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the air, like a celestial being. The instant he appeared, the music struck up, the bells rung from every church, and the cannon thundered from the castle of St. Angelo in repeated peals. During the intervals, the church of St. Peter's, the palace of the Vatican, and the banks of the Tiber, re-echoed the acclamations of the populace. At length his holiness arose from his seat, and an immediate and awful silence ensued. The multitude fell

upon

their knees, with their hands and eyes raised towards his holiness, as to a benign deity. After a solemn pause, he pro. nounced the benediction, with great fervour; elevating his outstretched arms as high as he could ; then closing them together, and bringing them back to his breast with a slow motion, as if he had got hold of the blessing, and was drawing it gently from heaven. Finally, he threw his arms open, waving them for some time, as if his intention had been to scatter the benediction with impartiality among the people.

No ceremony can be better calculated for striking the senses, and imposing on the understanding, than this of the supreme pontiff giving the blessing from the balcony of St. Peter's. For my own part, if I had not, in my early youth, received impressions highly unfavourable to the chief actor in this magnificent interlude, I should have been in danger of paying him a degree of respect, very inconsistent with the religion in which I was educated.

LETTER L.

Rome.

In my last, I informed you of my having been seduced almost into idolatry, by the influence of example, and the pontp which surrounded the idol. I must now confess that I have actually bowed the knee to Baal, from mere wantonness. We are told that, to draw near to that Being, who ought to be the only object of worship, with our lips, while our hearts are far from him, is a mockery. Such daring and absurd hypocrisy I shall always avoid :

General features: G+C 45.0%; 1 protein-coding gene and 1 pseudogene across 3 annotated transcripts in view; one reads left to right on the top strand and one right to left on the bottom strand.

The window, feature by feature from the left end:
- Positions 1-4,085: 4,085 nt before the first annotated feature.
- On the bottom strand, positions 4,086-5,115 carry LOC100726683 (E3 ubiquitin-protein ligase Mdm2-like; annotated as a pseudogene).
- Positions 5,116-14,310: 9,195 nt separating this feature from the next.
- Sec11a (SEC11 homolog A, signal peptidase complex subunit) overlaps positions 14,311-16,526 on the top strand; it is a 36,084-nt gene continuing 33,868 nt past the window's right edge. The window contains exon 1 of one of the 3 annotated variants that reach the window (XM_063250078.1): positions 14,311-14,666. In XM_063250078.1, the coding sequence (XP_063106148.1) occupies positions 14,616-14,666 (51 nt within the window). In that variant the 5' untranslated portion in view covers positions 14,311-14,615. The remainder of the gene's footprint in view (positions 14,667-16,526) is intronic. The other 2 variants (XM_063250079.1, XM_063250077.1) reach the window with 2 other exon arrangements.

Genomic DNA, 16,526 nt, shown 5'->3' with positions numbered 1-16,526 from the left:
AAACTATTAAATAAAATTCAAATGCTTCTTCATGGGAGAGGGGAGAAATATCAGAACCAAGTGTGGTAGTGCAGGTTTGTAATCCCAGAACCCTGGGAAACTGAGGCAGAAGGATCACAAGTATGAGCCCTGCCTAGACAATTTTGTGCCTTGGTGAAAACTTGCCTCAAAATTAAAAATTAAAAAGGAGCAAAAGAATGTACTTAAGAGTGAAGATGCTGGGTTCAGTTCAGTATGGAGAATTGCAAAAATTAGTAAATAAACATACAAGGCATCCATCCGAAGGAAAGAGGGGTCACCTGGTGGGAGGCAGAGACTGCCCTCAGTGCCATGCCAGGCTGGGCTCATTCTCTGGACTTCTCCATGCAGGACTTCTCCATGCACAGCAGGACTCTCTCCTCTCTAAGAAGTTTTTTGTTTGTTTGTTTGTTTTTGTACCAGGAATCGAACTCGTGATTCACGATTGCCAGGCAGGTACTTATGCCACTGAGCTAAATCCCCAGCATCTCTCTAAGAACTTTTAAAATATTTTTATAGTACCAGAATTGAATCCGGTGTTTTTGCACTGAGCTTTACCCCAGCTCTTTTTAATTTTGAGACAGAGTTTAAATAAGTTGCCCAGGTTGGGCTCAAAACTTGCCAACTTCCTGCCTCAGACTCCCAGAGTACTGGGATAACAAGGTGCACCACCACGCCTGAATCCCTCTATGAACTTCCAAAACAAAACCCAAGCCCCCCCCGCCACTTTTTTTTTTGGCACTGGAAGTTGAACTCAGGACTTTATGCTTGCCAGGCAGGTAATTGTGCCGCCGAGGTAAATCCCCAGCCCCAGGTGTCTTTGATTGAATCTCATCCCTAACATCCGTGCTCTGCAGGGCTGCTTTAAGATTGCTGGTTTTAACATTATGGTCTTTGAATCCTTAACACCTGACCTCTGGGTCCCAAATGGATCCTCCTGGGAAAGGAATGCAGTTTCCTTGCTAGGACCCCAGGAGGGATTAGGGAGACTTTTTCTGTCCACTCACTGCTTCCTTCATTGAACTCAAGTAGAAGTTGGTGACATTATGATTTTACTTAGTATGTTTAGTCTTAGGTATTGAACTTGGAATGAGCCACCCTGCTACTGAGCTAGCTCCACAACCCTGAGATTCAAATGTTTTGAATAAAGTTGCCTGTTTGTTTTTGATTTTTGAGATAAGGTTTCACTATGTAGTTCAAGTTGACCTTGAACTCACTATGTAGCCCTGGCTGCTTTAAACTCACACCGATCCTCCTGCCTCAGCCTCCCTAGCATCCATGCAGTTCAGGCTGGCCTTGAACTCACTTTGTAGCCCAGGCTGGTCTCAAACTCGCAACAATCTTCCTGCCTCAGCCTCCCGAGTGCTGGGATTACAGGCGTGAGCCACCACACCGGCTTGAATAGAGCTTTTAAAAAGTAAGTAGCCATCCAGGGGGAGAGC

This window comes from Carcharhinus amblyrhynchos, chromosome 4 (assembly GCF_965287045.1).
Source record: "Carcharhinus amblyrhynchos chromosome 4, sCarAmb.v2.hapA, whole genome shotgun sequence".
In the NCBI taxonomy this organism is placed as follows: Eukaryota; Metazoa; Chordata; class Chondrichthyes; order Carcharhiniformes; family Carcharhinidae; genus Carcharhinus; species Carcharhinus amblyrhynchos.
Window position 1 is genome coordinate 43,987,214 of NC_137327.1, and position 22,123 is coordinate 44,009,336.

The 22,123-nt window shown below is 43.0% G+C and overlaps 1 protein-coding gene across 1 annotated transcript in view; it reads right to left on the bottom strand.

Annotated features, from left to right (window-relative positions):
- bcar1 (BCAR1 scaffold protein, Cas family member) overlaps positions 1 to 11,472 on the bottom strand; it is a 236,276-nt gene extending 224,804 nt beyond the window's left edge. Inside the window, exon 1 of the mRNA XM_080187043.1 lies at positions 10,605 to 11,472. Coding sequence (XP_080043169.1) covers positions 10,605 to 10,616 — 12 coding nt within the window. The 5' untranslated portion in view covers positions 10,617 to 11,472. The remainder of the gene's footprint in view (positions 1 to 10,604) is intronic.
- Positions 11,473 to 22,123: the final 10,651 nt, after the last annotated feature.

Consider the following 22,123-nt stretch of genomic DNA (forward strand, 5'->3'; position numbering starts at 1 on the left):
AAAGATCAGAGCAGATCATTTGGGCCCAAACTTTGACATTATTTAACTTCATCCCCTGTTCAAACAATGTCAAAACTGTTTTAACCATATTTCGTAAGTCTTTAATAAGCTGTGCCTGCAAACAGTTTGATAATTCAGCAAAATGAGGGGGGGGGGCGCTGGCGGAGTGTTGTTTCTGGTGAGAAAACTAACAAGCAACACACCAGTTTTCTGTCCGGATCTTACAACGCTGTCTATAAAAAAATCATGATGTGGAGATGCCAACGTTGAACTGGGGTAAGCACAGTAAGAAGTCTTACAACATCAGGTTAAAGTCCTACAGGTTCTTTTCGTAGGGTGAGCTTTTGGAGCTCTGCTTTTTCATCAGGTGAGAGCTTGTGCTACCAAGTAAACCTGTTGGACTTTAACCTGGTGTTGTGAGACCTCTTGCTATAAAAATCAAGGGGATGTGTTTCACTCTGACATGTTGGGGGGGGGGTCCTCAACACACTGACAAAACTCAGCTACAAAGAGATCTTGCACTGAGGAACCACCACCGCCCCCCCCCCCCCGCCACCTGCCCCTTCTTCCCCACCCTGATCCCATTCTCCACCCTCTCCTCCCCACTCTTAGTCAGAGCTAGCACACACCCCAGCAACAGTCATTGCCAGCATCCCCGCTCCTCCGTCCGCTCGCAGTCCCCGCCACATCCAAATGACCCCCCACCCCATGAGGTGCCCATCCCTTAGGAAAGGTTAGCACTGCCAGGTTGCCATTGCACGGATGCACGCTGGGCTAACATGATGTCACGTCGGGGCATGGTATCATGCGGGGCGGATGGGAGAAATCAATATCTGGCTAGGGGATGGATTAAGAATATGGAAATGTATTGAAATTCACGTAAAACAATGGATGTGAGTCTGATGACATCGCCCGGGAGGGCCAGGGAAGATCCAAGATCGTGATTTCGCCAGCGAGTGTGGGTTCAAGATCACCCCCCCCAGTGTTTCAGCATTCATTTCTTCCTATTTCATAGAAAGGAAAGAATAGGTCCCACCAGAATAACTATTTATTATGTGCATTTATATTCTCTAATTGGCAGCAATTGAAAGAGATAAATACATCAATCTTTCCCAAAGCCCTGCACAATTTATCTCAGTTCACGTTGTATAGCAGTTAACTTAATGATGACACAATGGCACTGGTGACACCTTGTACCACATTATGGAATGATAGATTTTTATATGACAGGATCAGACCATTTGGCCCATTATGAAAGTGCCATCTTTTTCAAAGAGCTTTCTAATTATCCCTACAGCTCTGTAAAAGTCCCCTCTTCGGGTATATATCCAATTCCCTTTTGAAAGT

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but to have drawn near to him, who ought not to be an object of worship, with the lips only, while the heart continued at a distance, I hope will be considered as no more than a venial transgression. In short, I trust, that it will not be looked on as a mortal sin in Protestants to have kissed the pope's toe. If it should, some of your friends are in a deplorable way, as you shall hear. It is usual for strangers to be presented to his holiness, before they leave Rome. The duke of Hamilton, Mr. Kennedy, and my. self, have all been at the Vatican together, upon that important business. Your young acquaintance Jack, who, having now got a commission in the army, considers himself no longer as a boy, desired to accompany us.

We went under the auspices of a certain ecclesiastic, who usually attends the English on such occasions.

He very naturally concluded, that it would be most agreeable to us to have the circumstance of kissing the slipper dispensed with. Having had some conversation, therefore, with his holiness, in his own apartment, while we remained in another room, previous to our introduction; he afterwards returned, and informed us, that the pontiff, indulgent to the prejudices of the British nation, did not insist on that part of the ceremonial; and there. fore a very low bow, on our being presented, was all that would be required of us.

A bow! cried the duke of Hamilton ; I should not have given myself any trouble about the matter, had I suspected that all was to end in a bow. I look on kissing the toe as the only amusing circumstance of the whole; if that is to be omitted, I will not be introduced at all. For if the most ludicrous part is left out, who would wait for the rest of a farce ?

This was a thunderstroke to our negotiator, who expected thanks, at least, for the honourable terms he had obtained; but who, on the contrary, found himself in the same disagreeable predicament with other negotiators, who have met with abuse and reproach from their countrymen,

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on account of treaties for which they expected universal applause.

The duke of Hamilton knew nothing of the treaty which our introducer had just concluded; otherwise he would certainly have prevented the negotiation. As I perceived, however, that our ambassador was mortified with the thoughts that all his slabour should prove abortive, I said, that, although he had prevailed with his holiness to wave that part of the ceremonial, which his Grace thought so entertaining, yet it would unquestionably be still more agreeable to him that the whole should be performed to its utmost extent: this new arrangement, therefore, needed not be an obstruction to our being presented.

The countenance of our conductor brightened up at this proposal. He immediately ushered us into the presence of the supreme pontiff. We all bowed to the ground; the supplest of the company had the happiness to touch the sacred slipper with their lips, and the least agile were within a few inches of that honour. As this was more than had been bargained for, his holiness seemed agreeably surprised ; raised the duke with a smiling countenance, and conversed with him in an obliging manner, asking the common questions, How long he had been in Italy ? Whether he found Rome agreeable ? When he intended to set out for Naples ?--He said something of the same kind to each of the company; and, after about a quarter of an hour or twenty minutes, we took our leave.